## Last Tickets of NeurIPS 2018

As the cards shown, tickets of NeurIPS (NIPS) 2018 were sold out while you were in the bathroom. The bloom of paper submissions, conference participants and sponsors indicate that AI is attracting more and more attention from both academic and industry areas. As a fledgling researcher, I definitely wish to participate such grand final of AI in 2018. Fortunately, my paper “Option Discovery from Visual Features in Deep Reinforcement Learning” was accepted by Deep Reinforcement Learning Workshop at NeurIPS 2018. In this way, I got the chance to present our work on RL and it became my first journey to the top-tier AI conference.

For me, I focused on sections related to reinforcement learning as well as some attractive computer vision works. In fact, NeurIPS has many theoretical works such as kinds of provable bounds, novel non-convex optimization methods. If you are not in these areas, I bet you couldn’t get gist ideas and understand them only through several minutes talks and posters. Even though many works you don’t understand, NeurIPS conference is still worthwhile for new AI researchers like me. Following sections are the recap of my NeurIPS journey. Hopefully, it is inspiring for your research work.

## Reinforcement Learning

### Reproducibility, Reusability, and Robustness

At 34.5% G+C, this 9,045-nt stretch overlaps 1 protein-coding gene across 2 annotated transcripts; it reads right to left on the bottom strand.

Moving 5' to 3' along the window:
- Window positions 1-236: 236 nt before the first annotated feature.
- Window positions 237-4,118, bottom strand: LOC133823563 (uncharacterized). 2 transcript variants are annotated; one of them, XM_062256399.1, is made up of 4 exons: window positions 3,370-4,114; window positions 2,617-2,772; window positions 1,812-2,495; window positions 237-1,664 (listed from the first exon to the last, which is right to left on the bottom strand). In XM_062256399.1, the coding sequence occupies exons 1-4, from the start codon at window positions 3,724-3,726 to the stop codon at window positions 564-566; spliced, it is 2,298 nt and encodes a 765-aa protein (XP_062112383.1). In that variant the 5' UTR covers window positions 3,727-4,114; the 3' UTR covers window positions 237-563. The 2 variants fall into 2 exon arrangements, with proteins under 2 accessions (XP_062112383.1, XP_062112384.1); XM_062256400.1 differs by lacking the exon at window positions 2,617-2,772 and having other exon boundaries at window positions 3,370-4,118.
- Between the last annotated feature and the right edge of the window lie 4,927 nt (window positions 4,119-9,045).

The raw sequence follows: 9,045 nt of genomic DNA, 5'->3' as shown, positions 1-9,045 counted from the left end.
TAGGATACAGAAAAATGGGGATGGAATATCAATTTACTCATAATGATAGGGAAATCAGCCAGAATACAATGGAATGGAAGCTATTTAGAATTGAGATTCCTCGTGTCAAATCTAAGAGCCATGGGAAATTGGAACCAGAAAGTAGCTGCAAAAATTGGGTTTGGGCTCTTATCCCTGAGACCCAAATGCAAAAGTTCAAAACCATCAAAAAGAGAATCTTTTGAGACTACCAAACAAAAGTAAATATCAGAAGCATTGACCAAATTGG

This section is a recap of the invited talk from Joelle Pineau. In my view, the meaningful part of Joelle’s talk is that it highlights the inconsistence and pitfalls of current evaluation metrics in RL research, and the roadmap to Artificial General Intelligence (AGI) in RL approaches.

At the beginning of Joelle’s talk, she cited the concept of reproducibility, resuability and robustness from NSF. Here I entitle them as “3R concepts”. Different disciplines share the same “3R concepts”. In RL research, we typically reproduce the proposed method following the paper and train agents to check whether they able to get similar reward level within same training steps. The tough moment is when you are trying to reproduce works with customized simulator, like distributed PPO. Some works with customized simulators for specific purporse DON’T publish code, making hard for others to reproduce and follow their work. For the resuability, we generally test the proposed method in many different environments without extensively hyperparameters search. Also, some works evaluate reusability from generalization, testing agents in fasion of few-shots or zero-shots. For the robustness, RL algorithms are notorious at this aspect. The experiments show that network structure, activation functions, reward scale and random seeds are all possible to influence the convergent reward level, making hard to distinguish whether the proposed method beats against the state-of-the-art methods.